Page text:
A resplendent coral garden under the sea is what Hikkaduwa offers the visitor: a veritable kingdom undersea where jewel like coral fish spark in-between the waving masses of rainbow-hued coral formations, reminiscent of every leaf and branch and twig one has ever seen on terra firma. For those who dive deeper the bigger fish are also there, lurking among the delights of the ocean bed. Hikkaduwa and Bentota are indeed far more than sun and sea sports. Yards· away from the Resort areas are the people. Not too far away are their houses and fields. Crops of paddy flourish in the hir. qrland. Coconut thrives and generates several small industries like fibre making and coir processing, the firing of charcoal out of coconut shells, and the brewing of toddy, which in turn is distilled to make coconut arrack: the spirituous liquor for which Sri Lanka is famous.
A sight not to be missed is the toddy tapper balancing on ropes drawn from one tree to another as he goes about collecting the liquid of the “coconut flower” (spathe) from the pots hung beneath it on every tree, in season. It might be a trapeze performed specially for you, except that it is no act but his unerring skill in performing what is simply his daily task. Because the south-west coast has a ‘mixed’ population and votaries among the four great world religions it is not unusual in the vicinity of Bentota and Hikkaduwa to see temples, churches, mosques and kovils (for Buddhists, Christians, Muslims and Hindus).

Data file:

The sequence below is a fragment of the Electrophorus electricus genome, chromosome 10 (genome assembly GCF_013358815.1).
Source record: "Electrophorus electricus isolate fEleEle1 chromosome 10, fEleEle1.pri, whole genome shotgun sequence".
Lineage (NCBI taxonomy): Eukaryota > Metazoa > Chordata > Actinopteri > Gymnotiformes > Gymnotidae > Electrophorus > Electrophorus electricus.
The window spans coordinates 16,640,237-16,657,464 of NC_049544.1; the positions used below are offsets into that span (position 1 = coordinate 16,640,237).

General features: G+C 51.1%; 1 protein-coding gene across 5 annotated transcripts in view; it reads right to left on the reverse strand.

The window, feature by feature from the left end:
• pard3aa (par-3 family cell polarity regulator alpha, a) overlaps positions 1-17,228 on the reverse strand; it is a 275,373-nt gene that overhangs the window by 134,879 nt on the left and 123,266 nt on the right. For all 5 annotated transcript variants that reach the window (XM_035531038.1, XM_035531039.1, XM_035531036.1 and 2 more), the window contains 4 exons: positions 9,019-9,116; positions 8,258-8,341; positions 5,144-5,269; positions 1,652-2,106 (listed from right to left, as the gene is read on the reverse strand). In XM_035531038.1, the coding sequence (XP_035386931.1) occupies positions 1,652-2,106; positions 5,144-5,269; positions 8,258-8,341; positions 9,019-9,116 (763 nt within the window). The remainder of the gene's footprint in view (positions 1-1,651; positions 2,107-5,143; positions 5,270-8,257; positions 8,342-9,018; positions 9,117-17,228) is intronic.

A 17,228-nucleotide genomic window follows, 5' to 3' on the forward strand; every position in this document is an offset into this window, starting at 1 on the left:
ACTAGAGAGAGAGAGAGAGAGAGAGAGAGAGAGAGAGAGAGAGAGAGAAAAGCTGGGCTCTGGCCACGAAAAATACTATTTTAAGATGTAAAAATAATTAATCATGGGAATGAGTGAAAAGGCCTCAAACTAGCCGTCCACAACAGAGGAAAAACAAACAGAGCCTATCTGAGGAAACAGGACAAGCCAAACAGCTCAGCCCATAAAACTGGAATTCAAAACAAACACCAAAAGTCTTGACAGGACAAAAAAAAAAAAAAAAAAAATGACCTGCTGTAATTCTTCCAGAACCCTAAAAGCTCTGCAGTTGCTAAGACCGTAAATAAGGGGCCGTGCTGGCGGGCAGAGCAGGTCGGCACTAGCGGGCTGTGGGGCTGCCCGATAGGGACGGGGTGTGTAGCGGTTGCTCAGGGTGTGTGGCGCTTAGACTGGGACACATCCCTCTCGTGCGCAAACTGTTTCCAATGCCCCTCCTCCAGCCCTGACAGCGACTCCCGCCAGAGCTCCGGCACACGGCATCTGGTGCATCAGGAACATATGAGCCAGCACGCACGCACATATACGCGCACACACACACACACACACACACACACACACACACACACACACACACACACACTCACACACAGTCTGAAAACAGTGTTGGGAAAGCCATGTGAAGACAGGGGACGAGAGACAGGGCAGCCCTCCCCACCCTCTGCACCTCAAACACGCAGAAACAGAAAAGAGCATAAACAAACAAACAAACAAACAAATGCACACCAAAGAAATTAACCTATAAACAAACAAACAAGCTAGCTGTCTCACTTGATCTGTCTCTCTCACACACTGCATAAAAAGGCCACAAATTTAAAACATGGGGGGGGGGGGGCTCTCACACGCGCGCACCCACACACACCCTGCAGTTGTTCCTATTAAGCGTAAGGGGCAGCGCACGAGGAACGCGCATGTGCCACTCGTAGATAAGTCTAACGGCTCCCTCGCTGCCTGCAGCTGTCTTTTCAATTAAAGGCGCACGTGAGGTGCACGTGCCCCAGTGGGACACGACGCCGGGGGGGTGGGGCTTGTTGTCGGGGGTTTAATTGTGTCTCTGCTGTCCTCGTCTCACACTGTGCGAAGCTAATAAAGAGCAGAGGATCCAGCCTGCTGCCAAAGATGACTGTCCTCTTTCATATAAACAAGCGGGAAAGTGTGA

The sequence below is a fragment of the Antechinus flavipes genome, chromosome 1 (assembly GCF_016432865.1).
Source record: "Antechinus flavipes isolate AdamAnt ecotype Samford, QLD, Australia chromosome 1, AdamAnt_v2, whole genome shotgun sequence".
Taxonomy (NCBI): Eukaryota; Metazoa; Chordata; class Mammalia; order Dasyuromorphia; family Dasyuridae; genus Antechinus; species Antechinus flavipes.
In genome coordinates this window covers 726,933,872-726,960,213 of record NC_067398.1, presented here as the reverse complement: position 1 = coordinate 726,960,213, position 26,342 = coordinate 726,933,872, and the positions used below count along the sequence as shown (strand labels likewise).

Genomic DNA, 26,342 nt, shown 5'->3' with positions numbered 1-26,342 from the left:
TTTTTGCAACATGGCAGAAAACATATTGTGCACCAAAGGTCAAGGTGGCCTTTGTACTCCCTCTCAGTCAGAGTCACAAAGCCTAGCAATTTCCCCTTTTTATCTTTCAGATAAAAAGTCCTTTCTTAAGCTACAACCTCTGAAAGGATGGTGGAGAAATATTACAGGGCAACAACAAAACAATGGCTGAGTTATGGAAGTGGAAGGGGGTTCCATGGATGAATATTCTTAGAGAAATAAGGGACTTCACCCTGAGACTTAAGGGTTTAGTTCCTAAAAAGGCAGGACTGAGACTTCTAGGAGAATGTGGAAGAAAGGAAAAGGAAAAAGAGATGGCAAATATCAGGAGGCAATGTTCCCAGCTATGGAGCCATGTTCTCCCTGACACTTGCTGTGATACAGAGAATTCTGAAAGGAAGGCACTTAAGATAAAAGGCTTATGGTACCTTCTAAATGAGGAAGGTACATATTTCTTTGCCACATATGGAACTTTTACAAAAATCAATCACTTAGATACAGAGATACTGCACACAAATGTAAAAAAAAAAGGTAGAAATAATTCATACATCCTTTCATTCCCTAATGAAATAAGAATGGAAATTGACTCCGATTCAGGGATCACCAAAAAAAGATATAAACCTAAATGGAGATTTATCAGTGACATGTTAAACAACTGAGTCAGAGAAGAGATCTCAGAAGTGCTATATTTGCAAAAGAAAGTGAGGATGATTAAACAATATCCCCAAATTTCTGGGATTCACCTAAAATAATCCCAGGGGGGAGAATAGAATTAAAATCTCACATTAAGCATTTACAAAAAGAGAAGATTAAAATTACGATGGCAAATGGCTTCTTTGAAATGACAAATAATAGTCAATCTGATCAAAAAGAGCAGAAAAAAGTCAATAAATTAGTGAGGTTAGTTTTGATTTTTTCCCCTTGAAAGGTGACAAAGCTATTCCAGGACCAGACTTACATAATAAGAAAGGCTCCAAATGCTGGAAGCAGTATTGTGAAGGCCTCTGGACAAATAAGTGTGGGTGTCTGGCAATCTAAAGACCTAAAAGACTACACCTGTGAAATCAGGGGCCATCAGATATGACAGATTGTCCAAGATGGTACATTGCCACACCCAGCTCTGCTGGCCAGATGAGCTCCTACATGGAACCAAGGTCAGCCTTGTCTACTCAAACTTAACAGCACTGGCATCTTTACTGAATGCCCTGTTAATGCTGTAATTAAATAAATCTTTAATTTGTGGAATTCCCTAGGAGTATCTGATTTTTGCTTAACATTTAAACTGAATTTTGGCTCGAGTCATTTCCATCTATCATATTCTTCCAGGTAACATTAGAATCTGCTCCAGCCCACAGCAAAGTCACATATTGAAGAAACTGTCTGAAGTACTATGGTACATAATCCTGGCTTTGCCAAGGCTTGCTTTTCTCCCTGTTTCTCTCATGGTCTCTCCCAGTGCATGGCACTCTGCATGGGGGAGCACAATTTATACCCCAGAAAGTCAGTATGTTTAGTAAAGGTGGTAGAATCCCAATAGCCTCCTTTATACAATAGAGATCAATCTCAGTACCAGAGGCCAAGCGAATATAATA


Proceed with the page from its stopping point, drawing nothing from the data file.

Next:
A great 13th century temple with some exquisite stone work is not so far from the Bentota resort and is well worth seeing. It is called the Galapotha Viharaya, and the stone book and doors are unparalleled among granite carvings of the early Middle Ages in Sri Lanka. Hikkaduwa is still pervaded with the aura of the Ven. Sri Rahula, one of the most famous and talented Buddhist monks in Sri Lanka’s history. A gifted poet, he composed some of the Sandesayas or Message poems which found such favour with kings and people of Lanka in the 15th and 16th centuries Bentota and Hikkaduwa are structured for holiday-makers. In the Re arts an excellent line-up of hotels – 2 and 3 star – to match the environment of casual relaxation offer comfortable and well-equipped rooms and every facility for a beach holiday to remember. Innumerable guesthouses. resthouses, hostels and rooms-in-homes are also found in these places and in the hinterland, along the coast road that dips down to the deep south. flanking the ocean. Restaurants offer a selection o[ both local and western food and Chinese food is also available for those who like a change. Hotels are manned by local staff with years’ of experience in serving holiday-makers.
Hikkaduwa itself simply growed – as one might put it and with it the elements of a touristic beach spot are also obvious and no to everybody’s taste : the more discriminating might find they prefer the staidness and slower pace of Ben total But no-one would want to miss the charm and beauty of the large bays, the sprawling. so -sand beaches, the sea-scapes, the enchantment of the fishing hamlets dotting the coast and the people, so hospitable in a most natural and friendly way.
Typical scene of the southern coast of Sri Lanka.
Boutiques, kiosks, jewellers, silk, and batik vendors – part of the sea at Hikkaduwa to day.